ACLU Offers Voting-Rights Tips: Check Your Registration!

The American Civil Liberties Union of South Dakota held a “Know Your Rights” seminar for voters last night in Sioux Falls. For all of us voters, ACLU-SD offers these good tips to protect and exercise our right to vote:

Vote605 iconChecking your voter registration status is important. If you haven’t voted for a few years, the Secretary of State may have purged your name from the rolls. If you’ve moved and forgotten to re-register, you may stroll down to your current county courthouse and find they don’t have you on their books. And heck, computers do eat data. So hit the Voter Information Portal via your Web browser or download the Vote605 app for your tablet or phone, punch in your name and birthdate (or, on Vote605, your ZIP), and make sure you’re on the voter roll.

If you’re not registered, hop to it! State law (SDCL 12-4-5) requires voters to register no later than fifteen days before the general election—this year, that’s Monday, October 24.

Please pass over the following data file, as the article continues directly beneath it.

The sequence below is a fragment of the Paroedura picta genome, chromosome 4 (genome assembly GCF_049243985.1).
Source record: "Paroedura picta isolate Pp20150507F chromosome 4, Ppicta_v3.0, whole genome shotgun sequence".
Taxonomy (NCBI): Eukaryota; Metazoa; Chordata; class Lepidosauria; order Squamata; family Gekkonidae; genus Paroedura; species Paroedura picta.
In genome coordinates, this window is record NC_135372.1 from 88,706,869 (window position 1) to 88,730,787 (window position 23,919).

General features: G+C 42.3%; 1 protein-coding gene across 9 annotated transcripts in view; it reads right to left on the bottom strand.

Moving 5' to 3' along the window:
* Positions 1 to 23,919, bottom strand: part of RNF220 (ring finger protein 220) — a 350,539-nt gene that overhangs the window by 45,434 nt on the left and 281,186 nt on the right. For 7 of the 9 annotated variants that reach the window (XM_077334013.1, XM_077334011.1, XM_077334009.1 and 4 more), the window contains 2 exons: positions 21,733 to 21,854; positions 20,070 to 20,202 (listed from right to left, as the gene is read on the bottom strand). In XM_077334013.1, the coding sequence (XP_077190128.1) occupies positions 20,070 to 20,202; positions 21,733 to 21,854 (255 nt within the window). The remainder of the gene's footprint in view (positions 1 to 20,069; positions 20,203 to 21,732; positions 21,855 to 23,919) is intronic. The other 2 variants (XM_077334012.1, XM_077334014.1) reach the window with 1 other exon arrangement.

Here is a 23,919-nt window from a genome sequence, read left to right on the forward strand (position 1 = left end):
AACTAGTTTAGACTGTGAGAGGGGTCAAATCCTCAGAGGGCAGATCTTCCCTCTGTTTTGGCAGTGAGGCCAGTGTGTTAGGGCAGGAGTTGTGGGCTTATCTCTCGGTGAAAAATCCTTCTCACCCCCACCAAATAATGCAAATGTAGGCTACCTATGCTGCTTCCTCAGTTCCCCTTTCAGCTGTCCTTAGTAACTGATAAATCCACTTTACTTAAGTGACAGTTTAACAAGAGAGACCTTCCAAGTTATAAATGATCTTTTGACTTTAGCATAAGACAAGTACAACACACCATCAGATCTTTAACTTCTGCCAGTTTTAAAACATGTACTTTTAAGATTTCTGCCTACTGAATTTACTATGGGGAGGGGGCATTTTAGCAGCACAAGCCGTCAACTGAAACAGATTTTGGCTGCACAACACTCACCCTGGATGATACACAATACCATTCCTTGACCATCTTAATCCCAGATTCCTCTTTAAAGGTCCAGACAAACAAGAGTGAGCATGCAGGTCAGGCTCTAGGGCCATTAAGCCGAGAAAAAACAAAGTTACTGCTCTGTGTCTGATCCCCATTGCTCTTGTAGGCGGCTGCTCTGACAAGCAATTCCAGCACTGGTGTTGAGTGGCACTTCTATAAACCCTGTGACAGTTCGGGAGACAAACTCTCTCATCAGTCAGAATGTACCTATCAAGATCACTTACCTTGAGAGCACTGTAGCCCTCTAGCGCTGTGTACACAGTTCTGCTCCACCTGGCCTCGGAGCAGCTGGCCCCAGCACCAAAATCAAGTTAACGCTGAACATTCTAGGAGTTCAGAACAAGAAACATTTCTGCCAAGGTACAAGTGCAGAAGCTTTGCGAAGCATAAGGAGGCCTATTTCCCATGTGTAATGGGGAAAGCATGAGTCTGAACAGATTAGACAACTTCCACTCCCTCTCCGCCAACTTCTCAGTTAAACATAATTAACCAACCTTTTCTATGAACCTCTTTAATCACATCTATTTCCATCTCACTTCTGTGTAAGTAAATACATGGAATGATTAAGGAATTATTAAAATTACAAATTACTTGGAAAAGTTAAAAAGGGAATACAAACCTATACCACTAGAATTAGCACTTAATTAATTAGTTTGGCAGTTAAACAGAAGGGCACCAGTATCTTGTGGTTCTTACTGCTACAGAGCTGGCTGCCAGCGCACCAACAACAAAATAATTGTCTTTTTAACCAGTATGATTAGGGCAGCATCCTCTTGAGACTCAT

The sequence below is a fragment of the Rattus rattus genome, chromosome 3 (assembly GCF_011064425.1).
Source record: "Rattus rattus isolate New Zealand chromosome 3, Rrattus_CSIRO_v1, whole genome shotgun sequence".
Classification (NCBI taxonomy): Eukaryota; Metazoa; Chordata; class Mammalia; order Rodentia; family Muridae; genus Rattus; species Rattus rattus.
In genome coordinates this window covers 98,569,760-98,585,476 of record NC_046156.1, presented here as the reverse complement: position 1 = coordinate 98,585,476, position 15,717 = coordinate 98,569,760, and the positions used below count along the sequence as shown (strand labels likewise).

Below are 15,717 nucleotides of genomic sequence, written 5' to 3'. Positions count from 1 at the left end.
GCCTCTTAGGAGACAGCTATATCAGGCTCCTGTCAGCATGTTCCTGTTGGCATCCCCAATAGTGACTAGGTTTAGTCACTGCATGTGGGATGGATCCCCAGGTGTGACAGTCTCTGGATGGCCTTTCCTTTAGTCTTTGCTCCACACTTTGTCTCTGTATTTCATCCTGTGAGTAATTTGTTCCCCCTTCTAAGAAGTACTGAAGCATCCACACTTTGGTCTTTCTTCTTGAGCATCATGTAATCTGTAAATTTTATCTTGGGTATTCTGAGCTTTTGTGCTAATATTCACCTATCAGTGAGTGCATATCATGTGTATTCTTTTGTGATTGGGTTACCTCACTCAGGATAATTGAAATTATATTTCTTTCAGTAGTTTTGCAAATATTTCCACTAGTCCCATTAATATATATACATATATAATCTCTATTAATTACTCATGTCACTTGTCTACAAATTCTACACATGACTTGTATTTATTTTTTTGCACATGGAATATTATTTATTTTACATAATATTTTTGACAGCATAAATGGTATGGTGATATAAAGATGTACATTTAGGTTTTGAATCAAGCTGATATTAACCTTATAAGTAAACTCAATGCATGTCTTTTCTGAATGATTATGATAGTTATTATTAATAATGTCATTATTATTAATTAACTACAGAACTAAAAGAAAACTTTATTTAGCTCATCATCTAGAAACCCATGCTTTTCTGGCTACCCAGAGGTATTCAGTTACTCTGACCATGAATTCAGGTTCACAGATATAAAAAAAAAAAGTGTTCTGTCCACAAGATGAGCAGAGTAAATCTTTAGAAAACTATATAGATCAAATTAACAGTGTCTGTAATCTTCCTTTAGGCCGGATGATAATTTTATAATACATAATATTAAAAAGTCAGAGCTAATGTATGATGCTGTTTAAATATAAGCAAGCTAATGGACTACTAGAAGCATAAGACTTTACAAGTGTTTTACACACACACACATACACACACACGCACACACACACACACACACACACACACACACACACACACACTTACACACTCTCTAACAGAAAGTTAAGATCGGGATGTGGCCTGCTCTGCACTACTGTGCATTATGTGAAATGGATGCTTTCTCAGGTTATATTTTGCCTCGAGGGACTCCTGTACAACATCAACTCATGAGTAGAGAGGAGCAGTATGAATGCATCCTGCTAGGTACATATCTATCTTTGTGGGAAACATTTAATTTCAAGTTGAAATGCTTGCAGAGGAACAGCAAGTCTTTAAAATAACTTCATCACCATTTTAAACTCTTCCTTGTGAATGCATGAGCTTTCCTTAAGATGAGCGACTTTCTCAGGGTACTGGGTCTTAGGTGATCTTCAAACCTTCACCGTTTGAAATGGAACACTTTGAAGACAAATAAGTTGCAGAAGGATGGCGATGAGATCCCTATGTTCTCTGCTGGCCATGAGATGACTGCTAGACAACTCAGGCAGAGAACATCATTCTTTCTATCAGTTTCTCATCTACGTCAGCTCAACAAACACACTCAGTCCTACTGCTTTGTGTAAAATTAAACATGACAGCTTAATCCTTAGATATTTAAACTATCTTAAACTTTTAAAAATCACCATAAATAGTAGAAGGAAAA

And remember: the poll workers will ask for your ID (SDCL 12-18-6.1 says South Dakota driver’s license, passport, other federal photo ID, tribal photo ID card, or student photo ID will do the job), but if you don’t have one on you, you can ask to fill out the affidavit (SDCL 12-18-6.2) and still cast your ballot.

One Response to ACLU Offers Voting-Rights Tips: Check Your Registration!

  1. If you have not voted in more than 8 years your registration is purged from the ACTIVE / INACTIVE voter list but your data is still on the system. Most do not need to go through the full re-registration process but do need re-activate your registration by contacting your County Auditor’s office.

    I do not agree with the odd year purge of lazy voters. I only only encourages the politicians to ignore reaching out to voters who don’t understand the system for one reason or another. Our two party system is not doing its job to educate people on why they should vote for something. The education system no no longer teaches the basic fact each citizen is a shareholder in the American experiment called representative democracy. We don’t always get our way when we vote but we are part of a process where all of our voices need to be heard by voting. Be part of the solution and not the problem.